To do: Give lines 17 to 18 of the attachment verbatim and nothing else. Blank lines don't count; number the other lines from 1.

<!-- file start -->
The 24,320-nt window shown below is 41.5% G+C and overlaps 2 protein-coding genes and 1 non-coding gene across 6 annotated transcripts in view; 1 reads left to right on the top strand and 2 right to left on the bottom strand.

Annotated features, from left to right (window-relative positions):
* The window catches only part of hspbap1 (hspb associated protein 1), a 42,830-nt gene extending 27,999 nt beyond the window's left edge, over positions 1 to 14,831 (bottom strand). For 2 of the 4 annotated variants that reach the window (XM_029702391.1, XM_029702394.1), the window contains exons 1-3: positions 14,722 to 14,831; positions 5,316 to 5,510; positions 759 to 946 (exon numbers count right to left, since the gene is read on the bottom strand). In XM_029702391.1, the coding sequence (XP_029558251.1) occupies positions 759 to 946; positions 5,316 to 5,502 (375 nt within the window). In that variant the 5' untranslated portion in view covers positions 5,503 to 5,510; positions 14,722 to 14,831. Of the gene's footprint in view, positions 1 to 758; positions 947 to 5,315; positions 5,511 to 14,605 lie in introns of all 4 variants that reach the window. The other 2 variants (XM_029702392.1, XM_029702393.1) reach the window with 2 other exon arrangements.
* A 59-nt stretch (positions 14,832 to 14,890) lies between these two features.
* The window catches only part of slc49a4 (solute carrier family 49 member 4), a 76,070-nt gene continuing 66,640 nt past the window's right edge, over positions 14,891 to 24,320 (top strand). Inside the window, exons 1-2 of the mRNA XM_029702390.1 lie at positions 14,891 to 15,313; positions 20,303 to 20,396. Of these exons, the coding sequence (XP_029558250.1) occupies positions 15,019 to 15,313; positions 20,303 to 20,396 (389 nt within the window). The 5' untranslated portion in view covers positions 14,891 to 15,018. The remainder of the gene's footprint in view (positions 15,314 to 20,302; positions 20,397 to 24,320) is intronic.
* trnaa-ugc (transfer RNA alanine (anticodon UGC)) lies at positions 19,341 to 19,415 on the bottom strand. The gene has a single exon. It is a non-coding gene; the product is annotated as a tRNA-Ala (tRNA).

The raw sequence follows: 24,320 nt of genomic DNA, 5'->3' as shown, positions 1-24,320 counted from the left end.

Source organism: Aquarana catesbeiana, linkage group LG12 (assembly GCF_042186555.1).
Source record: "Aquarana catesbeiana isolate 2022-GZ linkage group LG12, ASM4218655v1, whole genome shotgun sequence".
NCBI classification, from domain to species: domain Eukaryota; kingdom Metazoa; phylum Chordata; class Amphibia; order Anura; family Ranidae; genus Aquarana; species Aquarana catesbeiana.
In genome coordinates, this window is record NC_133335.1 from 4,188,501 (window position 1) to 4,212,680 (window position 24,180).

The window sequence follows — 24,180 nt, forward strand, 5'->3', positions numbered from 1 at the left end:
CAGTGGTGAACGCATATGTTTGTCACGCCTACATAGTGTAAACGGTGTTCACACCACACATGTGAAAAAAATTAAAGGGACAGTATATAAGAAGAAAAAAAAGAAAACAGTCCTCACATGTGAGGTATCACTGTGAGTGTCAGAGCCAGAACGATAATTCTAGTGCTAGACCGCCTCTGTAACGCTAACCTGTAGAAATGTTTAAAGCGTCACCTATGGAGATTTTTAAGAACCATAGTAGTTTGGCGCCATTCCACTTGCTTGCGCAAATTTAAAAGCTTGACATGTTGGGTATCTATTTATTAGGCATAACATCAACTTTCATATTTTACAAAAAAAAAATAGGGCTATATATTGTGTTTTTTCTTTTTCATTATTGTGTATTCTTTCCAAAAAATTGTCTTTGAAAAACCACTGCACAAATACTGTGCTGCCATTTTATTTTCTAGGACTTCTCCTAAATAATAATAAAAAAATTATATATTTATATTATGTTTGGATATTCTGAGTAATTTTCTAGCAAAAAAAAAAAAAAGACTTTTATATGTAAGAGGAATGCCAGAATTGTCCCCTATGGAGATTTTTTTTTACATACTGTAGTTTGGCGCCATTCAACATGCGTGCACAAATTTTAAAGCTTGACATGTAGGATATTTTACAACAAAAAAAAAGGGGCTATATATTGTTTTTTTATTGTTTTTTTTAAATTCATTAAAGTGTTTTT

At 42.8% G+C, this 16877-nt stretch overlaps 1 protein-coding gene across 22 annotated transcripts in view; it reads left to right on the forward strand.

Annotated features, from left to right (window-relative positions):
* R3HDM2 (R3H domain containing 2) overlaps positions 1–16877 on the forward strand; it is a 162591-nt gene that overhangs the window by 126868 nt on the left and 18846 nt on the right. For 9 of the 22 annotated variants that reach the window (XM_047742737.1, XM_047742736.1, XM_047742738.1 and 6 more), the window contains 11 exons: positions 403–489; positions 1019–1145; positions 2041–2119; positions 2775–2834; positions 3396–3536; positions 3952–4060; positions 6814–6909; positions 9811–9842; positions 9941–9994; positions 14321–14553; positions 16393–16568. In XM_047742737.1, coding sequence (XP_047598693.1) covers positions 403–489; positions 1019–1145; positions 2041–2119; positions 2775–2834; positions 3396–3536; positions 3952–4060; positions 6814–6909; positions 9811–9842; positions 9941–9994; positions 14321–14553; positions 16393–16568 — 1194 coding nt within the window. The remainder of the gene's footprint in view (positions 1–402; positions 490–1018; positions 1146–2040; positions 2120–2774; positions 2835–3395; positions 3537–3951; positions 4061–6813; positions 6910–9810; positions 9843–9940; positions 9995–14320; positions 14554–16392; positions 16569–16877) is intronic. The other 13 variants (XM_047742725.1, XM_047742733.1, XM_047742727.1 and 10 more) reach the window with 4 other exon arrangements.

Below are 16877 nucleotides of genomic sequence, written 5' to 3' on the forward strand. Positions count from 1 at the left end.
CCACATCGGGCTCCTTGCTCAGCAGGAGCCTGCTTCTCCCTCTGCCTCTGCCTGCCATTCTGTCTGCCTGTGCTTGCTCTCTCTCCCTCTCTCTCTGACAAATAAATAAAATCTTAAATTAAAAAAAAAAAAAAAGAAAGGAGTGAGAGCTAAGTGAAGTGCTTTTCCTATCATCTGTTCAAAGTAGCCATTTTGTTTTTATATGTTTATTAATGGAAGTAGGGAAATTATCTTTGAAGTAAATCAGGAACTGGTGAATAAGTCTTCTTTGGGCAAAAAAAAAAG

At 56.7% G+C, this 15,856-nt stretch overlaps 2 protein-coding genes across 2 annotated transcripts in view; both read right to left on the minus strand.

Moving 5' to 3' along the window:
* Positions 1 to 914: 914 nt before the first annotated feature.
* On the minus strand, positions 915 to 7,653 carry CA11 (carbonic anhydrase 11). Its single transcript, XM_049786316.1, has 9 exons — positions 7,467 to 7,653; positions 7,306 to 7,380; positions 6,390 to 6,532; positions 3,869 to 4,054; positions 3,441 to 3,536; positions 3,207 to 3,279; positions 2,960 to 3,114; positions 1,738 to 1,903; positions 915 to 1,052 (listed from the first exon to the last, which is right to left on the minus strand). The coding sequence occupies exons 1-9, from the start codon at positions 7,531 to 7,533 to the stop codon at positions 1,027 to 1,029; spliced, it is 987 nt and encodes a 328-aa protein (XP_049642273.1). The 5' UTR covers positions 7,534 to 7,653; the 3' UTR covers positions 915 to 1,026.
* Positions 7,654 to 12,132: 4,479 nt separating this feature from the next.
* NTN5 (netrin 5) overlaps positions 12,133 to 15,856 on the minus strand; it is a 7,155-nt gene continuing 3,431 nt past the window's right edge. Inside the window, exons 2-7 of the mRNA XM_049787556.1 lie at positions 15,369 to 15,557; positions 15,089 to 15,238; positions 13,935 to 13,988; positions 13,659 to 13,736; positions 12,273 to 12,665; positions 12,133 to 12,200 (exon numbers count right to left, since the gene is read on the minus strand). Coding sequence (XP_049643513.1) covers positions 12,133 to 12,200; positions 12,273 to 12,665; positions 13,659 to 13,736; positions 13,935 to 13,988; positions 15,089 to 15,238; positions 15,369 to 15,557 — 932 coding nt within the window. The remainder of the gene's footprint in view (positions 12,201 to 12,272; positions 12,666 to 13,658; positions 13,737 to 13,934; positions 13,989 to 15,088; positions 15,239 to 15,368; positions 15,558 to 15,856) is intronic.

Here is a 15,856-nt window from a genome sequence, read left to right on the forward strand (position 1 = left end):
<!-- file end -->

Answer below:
Below are 16877 nucleotides of genomic sequence, written 5' to 3' on the forward strand. Positions count from 1 at the left end.
CCACATCGGGCTCCTTGCTCAGCAGGAGCCTGCTTCTCCCTCTGCCTCTGCCTGCCATTCTGTCTGCCTGTGCTTGCTCTCTCTCCCTCTCTCTCTGACAAATAAATAAAATCTTAAATTAAAAAAAAAAAAAAAGAAAGGAGTGAGAGCTAAGTGAAGTGCTTTTCCTATCATCTGTTCAAAGTAGCCATTTTGTTTTTATATGTTTATTAATGGAAGTAGGGAAATTATCTTTGAAGTAAATCAGGAACTGGTGAATAAGTCTTCTTTGGGCAAAAAAAAAAG